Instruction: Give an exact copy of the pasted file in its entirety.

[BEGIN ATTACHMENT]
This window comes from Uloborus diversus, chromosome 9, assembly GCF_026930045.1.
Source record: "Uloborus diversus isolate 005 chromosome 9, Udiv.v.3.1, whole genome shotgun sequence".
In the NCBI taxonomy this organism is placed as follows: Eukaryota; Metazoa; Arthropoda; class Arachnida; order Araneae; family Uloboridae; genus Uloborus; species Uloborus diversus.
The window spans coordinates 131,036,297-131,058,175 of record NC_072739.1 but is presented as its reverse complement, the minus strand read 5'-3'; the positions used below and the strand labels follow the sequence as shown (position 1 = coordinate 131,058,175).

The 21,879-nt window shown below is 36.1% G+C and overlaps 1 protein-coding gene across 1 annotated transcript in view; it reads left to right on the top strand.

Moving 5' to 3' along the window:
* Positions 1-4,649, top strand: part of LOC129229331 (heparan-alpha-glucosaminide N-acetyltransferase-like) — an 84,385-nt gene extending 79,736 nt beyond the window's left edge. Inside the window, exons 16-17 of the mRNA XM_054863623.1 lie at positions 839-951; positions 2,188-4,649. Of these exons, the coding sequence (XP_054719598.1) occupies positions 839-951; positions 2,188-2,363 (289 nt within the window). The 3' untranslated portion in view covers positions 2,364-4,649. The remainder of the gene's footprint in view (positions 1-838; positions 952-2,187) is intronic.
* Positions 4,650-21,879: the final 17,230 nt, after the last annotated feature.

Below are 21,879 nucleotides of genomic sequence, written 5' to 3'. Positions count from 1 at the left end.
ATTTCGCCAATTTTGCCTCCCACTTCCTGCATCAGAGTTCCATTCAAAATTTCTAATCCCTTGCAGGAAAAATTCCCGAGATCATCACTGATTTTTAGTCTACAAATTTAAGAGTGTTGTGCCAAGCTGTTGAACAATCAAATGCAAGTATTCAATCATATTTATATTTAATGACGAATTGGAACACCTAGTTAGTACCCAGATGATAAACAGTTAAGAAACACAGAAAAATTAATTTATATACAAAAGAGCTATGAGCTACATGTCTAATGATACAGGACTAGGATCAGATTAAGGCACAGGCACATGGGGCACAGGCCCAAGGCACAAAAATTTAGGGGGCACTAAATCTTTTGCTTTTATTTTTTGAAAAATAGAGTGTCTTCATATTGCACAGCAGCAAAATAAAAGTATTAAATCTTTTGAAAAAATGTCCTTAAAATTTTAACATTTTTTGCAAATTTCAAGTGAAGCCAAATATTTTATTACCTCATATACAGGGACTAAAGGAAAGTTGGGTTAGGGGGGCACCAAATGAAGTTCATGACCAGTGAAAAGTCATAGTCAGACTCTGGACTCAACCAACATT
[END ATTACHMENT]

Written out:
This window comes from Uloborus diversus, chromosome 9, assembly GCF_026930045.1.
Source record: "Uloborus diversus isolate 005 chromosome 9, Udiv.v.3.1, whole genome shotgun sequence".
In the NCBI taxonomy this organism is placed as follows: Eukaryota; Metazoa; Arthropoda; class Arachnida; order Araneae; family Uloboridae; genus Uloborus; species Uloborus diversus.
The window spans coordinates 131,036,297-131,058,175 of record NC_072739.1 but is presented as its reverse complement, the minus strand read 5'-3'; the positions used below and the strand labels follow the sequence as shown (position 1 = coordinate 131,058,175).

The 21,879-nt window shown below is 36.1% G+C and overlaps 1 protein-coding gene across 1 annotated transcript in view; it reads left to right on the top strand.

Moving 5' to 3' along the window:
* Positions 1-4,649, top strand: part of LOC129229331 (heparan-alpha-glucosaminide N-acetyltransferase-like) — an 84,385-nt gene extending 79,736 nt beyond the window's left edge. Inside the window, exons 16-17 of the mRNA XM_054863623.1 lie at positions 839-951; positions 2,188-4,649. Of these exons, the coding sequence (XP_054719598.1) occupies positions 839-951; positions 2,188-2,363 (289 nt within the window). The 3' untranslated portion in view covers positions 2,364-4,649. The remainder of the gene's footprint in view (positions 1-838; positions 952-2,187) is intronic.
* Positions 4,650-21,879: the final 17,230 nt, after the last annotated feature.

Below are 21,879 nucleotides of genomic sequence, written 5' to 3'. Positions count from 1 at the left end.
ATTTCGCCAATTTTGCCTCCCACTTCCTGCATCAGAGTTCCATTCAAAATTTCTAATCCCTTGCAGGAAAAATTCCCGAGATCATCACTGATTTTTAGTCTACAAATTTAAGAGTGTTGTGCCAAGCTGTTGAACAATCAAATGCAAGTATTCAATCATATTTATATTTAATGACGAATTGGAACACCTAGTTAGTACCCAGATGATAAACAGTTAAGAAACACAGAAAAATTAATTTATATACAAAAGAGCTATGAGCTACATGTCTAATGATACAGGACTAGGATCAGATTAAGGCACAGGCACATGGGGCACAGGCCCAAGGCACAAAAATTTAGGGGGCACTAAATCTTTTGCTTTTATTTTTTGAAAAATAGAGTGTCTTCATATTGCACAGCAGCAAAATAAAAGTATTAAATCTTTTGAAAAAATGTCCTTAAAATTTTAACATTTTTTGCAAATTTCAAGTGAAGCCAAATATTTTATTACCTCATATACAGGGACTAAAGGAAAGTTGGGTTAGGGGGGCACCAAATGAAGTTCATGACCAGTGAAAAGTCATAGTCAGACTCTGGACTCAACCAACATT